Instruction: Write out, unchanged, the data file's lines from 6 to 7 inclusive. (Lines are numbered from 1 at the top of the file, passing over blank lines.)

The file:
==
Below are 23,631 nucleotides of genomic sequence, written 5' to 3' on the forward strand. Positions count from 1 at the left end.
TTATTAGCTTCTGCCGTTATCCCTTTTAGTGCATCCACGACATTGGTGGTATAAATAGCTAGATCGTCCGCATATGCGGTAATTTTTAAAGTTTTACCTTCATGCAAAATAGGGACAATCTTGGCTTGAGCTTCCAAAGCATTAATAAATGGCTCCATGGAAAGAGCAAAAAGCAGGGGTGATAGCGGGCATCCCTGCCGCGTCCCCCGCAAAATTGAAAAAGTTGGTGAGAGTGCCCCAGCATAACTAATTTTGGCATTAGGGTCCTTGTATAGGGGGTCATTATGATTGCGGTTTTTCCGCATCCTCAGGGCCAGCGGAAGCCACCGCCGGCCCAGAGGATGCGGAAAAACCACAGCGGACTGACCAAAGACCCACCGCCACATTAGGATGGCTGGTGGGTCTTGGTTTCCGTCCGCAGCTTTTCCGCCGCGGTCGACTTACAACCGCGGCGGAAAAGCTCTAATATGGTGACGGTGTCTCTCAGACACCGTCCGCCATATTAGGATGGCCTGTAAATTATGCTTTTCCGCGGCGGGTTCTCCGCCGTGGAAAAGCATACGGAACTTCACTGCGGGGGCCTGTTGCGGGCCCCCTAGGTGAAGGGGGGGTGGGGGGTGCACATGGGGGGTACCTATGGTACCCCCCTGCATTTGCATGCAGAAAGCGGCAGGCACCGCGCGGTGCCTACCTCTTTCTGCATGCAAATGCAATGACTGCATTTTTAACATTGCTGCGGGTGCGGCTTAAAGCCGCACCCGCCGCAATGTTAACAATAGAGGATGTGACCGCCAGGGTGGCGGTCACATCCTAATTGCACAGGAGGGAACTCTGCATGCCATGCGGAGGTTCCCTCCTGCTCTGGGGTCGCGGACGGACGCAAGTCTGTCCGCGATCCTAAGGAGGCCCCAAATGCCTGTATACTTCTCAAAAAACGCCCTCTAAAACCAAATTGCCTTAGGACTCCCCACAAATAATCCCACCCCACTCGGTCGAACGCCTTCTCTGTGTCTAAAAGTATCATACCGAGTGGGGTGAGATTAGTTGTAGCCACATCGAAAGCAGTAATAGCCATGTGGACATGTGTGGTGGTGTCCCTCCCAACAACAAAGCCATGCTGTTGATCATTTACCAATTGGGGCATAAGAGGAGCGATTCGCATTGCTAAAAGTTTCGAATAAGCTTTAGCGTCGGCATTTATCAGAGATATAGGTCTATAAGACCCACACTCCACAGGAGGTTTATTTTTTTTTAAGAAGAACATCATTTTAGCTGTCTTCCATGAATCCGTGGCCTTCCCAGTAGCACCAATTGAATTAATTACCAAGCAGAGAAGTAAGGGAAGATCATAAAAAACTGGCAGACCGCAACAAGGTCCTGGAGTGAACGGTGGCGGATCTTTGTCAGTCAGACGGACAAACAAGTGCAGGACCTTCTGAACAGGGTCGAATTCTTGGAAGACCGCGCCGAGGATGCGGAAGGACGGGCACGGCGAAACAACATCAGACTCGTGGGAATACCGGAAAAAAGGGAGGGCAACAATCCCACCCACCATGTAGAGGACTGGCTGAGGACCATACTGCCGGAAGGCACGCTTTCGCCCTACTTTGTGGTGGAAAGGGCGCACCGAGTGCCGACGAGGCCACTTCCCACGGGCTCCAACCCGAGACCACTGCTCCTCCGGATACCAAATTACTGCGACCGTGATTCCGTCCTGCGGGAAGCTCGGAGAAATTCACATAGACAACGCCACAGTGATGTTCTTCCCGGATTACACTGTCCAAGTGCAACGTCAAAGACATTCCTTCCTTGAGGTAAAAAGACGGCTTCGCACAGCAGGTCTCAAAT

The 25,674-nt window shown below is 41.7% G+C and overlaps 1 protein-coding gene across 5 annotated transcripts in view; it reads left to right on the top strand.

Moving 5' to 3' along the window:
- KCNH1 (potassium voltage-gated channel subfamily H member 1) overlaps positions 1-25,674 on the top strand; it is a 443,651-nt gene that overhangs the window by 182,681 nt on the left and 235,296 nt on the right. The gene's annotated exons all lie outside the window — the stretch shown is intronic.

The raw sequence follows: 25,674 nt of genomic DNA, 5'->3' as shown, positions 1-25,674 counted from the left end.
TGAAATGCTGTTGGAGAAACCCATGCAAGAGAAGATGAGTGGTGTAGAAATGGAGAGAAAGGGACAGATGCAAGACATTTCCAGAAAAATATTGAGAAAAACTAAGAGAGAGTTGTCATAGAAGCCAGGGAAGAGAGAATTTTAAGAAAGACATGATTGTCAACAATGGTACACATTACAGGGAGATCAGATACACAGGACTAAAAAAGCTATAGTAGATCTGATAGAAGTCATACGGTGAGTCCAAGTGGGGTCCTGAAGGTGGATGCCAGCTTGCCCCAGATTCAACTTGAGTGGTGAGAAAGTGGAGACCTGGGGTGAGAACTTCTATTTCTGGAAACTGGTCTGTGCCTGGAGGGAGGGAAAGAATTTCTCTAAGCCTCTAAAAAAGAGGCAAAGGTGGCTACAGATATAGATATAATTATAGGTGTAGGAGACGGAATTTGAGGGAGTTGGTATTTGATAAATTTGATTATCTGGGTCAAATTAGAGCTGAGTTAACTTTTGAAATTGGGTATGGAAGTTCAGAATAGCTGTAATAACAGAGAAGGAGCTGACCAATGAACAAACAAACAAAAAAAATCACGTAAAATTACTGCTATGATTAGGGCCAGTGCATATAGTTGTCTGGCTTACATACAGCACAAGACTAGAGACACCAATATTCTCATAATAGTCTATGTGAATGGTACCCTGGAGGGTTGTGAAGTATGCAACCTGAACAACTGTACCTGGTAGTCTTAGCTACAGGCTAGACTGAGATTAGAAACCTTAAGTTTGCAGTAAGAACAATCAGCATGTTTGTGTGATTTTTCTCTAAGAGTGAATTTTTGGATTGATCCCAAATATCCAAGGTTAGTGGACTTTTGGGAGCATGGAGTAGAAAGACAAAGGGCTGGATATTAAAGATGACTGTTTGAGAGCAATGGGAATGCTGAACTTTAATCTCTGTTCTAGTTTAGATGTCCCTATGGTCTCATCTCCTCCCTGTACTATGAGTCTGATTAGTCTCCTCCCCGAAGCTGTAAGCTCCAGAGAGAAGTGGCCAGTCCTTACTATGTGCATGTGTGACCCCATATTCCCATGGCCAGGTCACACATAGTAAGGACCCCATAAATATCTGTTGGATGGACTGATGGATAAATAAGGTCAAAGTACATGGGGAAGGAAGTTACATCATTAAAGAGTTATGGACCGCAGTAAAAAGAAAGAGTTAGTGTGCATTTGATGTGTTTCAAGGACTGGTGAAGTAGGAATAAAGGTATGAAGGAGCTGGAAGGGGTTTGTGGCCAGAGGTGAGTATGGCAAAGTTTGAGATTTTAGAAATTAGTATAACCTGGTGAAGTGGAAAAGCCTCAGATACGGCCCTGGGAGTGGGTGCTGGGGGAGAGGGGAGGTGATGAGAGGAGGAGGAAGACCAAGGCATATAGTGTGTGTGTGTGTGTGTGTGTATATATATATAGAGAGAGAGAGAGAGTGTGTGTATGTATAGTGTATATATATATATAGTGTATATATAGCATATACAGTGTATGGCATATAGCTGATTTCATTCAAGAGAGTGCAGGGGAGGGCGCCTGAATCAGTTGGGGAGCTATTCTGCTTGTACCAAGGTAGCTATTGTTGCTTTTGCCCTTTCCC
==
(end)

The raw sequence follows: 25,674 nt of genomic DNA, 5'->3' as shown, positions 1-25,674 counted from the left end.
TGAAATGCTGTTGGAGAAACCCATGCAAGAGAAGATGAGTGGTGTAGAAATGGAGAGAAAGGGACAGATGCAAGACATTTCCAGAAAAATATTGAGAAAAACTAAGAGAGAGTTGTCATAGAAGCCAGGGAAGAGAGAATTTTAAGAAAGACATGATTGTCAACAATGGTACACATTACAGGGAGATCAGATACACAGGACTAAAAAAGCTATAGTAGATCTGATAGAAGTCATACGGTGAGTCCAAGTGGGGTCCTGAAGGTGGATGCCAGCTTGCCCCAGATTCAACTTGAGTGGTGAGAAAGTGGAGACCTGGGGTGAGAACTTCTATTTCTGGAAACTGGTCTGTGCCTGGAGGGAGGGAAAGAATTTCTCTAAGCCTCTAAAAAAGAGGCAAAGGTGGCTACAGATATAGATATAATTATAGGTGTAGGAGACGGAATTTGAGGGAGTTGGTATTTGATAAATTTGATTATCTGGGTCAAATTAGAGCTGAGTTAACTTTTGAAATTGGGTATGGAAGTTCAGAATAGCTGTAATAACAGAGAAGGAGCTGACCAATGAACAAACAAACAAAAAAAATCACGTAAAATTACTGCTATGATTAGGGCCAGTGCATATAGTTGTCTGGCTTACATACAGCACAAGACTAGAGACACCAATATTCTCATAATAGTCTATGTGAATGGTACCCTGGAGGGTTGTGAAGTATGCAACCTGAACAACTGTACCTGGTAGTCTTAGCTACAGGCTAGACTGAGATTAGAAACCTTAAGTTTGCAGTAAGAACAATCAGCATGTTTGTGTGATTTTTCTCTAAGAGTGAATTTTTGGATTGATCCCAAATATCCAAGGTTAGTGGACTTTTGGGAGCATGGAGTAGAAAGACAAAGGGCTGGATATTAAAGATGACTGTTTGAGAGCAATGGGAATGCTGAACTTTAATCTCTGTTCTAGTTTAGATGTCCCTATGGTCTCATCTCCTCCCTGTACTATGAGTCTGATTAGTCTCCTCCCCGAAGCTGTAAGCTCCAGAGAGAAGTGGCCAGTCCTTACTATGTGCATGTGTGACCCCATATTCCCATGGCCAGGTCACACATAGTAAGGACCCCATAAATATCTGTTGGATGGACTGATGGATAAATAAGGTCAAAGTACATGGGGAAGGAAGTTACATCATTAAAGAGTTATGGACCGCAGTAAAAAGAAAGAGTTAGTGTGCATTTGATGTGTTTCAAGGACTGGTGAAGTAGGAATAAAGGTATGAAGGAGCTGGAAGGGGTTTGTGGCCAGAGGTGAGTATGGCAAAGTTTGAGATTTTAGAAATTAGTATAACCTGGTGAAGTGGAAAAGCCTCAGATACGGCCCTGGGAGTGGGTGCTGGGGGAGAGGGGAGGTGATGAGAGGAGGAGGAAGACCAAGGCATATAGTGTGTGTGTGTGTGTGTGTGTATATATATATAGAGAGAGAGAGAGAGTGTGTGTATGTATAGTGTATATATATATATAGTGTATATATAGCATATACAGTGTATGGCATATAGCTGATTTCATTCAAGAGAGTGCAGGGGAGGGCGCCTGAATCAGTTGGGGAGCTATTCTGCTTGTACCAAGGTAGCTATTGTTGCTTTTGCCCTTTCCC